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Posts Tagged ‘Pioneer Cemetary’

Daughters of the War of 1812 , The Second War of Independence, will Honor Sergeant James Nettle

Daughters of the War of 1812 ,  The Second War of Independence, will Honor Sergeant James Nettle

By Sue Hunter Weir The Daughters of the War of 1812 will rededicate the marker of Sergeant James Nettle Glover, one of three confirmed War of 1812 veterans buried in Minneapolis Pioneers and Soldiers Memorial Cemetery. The other two veterans, Asa Clark Brown and Walter P. Carpenter, will be honored in 2011 and 2012 respectively. John Carpenter, Walter”'s brother, may well turn out to be a War of 1812 veteran as well. If that turns out to be the case, four of the approximately 200 War of 1812 veterans known to have died in Minnesota will be buried in Pioneers and Soldiers Cemetery. All of these veterans were interesting men, perhaps none more so than James Nettle Glover. Mr. Glover was born in Fort Tobacco, Maryland, in 1793. When the War of 1812 began, Mr. Glover enlisted; he was eventually promoted to sergeant. Following the war, Mr. Glover and all of his siblings, moved to St. Louis, Missouri. It was there that he met and married Elizabeth Dozier. One of the compensations that veterans received was 160 acres of land. Mr. Glover claimed his land and began farming. Although Missouri was admitted to the union as a slave state in 1820, Mr. Glover did not use slave laborers on his farm: all of the men who worked for him were paid for their work. In 1820, anti-slavery and pro-slavery congressmen reached an agreement under which Missouri was admitted to the union as a slave state. A deeply religious man, Mr. Glover reached the decision that he could no longer participate in slavery in any form. In 1845, he became one of several Missouri residents who pulled up stakes and moved to Grant County, Wisconsin, an area that became known as “Abolition Hollow.” Many of those who migrated brought their former slaves with them, emancipated them and helped them establish farms in the region. The area became an important stop on the Midwest”'s Underground Railroad. In their old age, James and Elizabeth Glover, moved to Minneapolis to stay with [...]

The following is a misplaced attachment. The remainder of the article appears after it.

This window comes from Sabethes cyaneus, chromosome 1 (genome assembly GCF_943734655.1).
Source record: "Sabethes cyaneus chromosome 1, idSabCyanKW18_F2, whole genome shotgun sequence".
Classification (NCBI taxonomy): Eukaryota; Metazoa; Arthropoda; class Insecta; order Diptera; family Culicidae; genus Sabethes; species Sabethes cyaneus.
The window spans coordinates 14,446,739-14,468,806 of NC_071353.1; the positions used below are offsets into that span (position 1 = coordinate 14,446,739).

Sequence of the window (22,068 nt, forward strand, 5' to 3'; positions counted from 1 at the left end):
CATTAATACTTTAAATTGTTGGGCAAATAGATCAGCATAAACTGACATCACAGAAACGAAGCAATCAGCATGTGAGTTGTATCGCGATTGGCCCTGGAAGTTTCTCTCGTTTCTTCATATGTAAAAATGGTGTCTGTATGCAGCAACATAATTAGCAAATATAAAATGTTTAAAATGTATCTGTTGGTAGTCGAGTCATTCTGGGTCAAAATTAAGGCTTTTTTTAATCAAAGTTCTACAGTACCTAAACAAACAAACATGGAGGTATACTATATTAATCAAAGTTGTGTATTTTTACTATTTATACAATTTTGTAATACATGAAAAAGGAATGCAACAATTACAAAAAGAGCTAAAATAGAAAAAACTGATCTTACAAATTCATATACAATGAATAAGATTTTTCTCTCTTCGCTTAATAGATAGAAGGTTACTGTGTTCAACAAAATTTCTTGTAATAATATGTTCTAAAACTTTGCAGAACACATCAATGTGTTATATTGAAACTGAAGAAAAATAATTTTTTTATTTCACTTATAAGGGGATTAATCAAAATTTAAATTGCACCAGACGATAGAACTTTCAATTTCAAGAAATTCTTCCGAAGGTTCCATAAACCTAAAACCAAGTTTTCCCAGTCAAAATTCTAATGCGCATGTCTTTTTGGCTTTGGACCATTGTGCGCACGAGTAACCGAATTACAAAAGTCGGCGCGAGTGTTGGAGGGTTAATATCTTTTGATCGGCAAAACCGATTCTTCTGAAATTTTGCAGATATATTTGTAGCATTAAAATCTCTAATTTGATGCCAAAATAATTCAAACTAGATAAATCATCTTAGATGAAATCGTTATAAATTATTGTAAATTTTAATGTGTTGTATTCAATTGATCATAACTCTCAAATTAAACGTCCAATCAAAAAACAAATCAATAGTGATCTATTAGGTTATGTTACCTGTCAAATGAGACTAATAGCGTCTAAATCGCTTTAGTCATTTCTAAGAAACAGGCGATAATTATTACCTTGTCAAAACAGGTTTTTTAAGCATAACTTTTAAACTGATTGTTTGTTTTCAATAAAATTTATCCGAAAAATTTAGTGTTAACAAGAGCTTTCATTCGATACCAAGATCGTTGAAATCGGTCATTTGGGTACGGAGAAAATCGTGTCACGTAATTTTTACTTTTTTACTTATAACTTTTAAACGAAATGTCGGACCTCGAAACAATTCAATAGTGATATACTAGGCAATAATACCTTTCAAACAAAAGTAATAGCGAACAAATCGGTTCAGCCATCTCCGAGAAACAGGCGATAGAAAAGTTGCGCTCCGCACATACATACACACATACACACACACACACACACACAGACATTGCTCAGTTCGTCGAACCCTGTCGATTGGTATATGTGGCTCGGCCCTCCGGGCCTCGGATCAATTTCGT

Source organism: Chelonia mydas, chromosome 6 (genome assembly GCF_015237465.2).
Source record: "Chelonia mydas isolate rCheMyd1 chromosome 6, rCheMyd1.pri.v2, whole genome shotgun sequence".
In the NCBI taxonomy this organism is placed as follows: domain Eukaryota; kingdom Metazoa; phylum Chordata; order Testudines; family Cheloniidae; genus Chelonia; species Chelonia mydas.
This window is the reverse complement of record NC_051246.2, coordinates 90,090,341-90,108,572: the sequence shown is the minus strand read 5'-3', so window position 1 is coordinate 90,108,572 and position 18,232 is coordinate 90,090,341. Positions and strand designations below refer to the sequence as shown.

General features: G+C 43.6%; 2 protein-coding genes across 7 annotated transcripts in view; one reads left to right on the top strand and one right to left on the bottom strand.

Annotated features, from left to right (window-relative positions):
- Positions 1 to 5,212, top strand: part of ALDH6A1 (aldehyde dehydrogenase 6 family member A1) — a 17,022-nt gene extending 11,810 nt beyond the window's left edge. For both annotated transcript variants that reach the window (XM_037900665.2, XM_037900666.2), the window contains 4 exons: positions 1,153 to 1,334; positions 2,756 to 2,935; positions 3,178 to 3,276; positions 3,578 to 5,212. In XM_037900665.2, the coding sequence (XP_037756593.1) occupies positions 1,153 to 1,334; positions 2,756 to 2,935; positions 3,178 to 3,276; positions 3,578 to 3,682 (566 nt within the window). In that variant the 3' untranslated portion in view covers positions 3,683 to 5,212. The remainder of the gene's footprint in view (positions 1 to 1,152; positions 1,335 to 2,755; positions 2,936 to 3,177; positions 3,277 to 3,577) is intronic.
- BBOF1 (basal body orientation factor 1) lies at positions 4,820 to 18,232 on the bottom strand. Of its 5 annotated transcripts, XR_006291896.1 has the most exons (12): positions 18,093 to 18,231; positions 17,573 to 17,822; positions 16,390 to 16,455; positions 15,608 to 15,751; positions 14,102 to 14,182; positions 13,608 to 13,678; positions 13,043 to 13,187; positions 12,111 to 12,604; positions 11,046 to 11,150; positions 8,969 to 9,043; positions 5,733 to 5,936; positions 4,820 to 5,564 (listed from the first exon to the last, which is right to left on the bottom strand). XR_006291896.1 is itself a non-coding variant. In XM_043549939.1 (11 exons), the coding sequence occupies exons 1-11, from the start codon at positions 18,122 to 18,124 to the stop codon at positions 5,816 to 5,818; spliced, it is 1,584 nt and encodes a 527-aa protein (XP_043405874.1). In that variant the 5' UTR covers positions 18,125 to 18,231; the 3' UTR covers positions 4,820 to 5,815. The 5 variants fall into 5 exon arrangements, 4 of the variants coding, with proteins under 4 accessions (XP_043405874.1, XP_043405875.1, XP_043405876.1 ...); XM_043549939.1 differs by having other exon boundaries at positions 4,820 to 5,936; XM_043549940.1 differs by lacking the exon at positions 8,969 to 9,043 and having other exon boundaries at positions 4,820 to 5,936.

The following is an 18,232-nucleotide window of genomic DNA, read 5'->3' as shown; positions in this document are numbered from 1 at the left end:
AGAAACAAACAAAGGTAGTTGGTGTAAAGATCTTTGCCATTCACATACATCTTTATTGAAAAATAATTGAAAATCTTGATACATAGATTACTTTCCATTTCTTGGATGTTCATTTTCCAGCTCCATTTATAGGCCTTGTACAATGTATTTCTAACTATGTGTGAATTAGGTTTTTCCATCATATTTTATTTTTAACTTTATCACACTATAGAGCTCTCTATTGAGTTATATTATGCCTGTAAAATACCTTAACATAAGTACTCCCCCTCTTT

There are no ”˜Good Old Days”' Childhood Health Stories

There are no ”˜Good Old Days”'  Childhood Health Stories

By Sue Hunter Weir Two Year Old Frida Aubele died Dec. 2, 1915 from diphtheria. Six Year Old Annie Aubele died Dec. 3, 1915 from diphtheria. Graves were remarked and girls remembered and honored Oct. 16th 2009. It pretty much goes without saying that kids hate to have shots. And, many parents are reluctant to have their children vaccinated because of possible unintended consequences. This year, because of all the media attention about the H1N1 virus, there are a lot of people weighing the potential benefits against the possibility of adverse side effects. Cemetery records paint a picture of what life was like for children and their families before vaccinations were a routine part of medical care. Of the 21,000 burials in the cemetery over half are children under the age of ten. Many of those children died in infancy, the result of premature or stillbirths. Others died of bacterial infections related to contaminated drinking water. But others died of diseases, like measles, that are no longer considered an inevitable part of childhood. Diphtheria was one of the leading killers of children. It was listed as the cause of death of 815 children buried in the cemetery. Measles accounted for 122 deaths and pertussis for another 37. The numbers are undoubtedly much higher than those numbers indicate because doctors frequently attributed the cause of death to symptoms (e.g., “fever”) rather than to a specific disease. Mumps, though not often considered a fatal disease, was the leading cause of deafness in children. It is worth bearing in mind that these numbers are for one medium-sized cemetery in Minneapolis. This year, on October 16th, relatives of Annie and Frida Aubele placed a new marker on their shared grave. Frida died on December 2, 1915; she was not quite two and a-half years old. The next day, Frida”'s older sister, Annie, died at the age of six. Within a period of 24 hours, Joseph and Madeline Aubele lost two daughters to [...]

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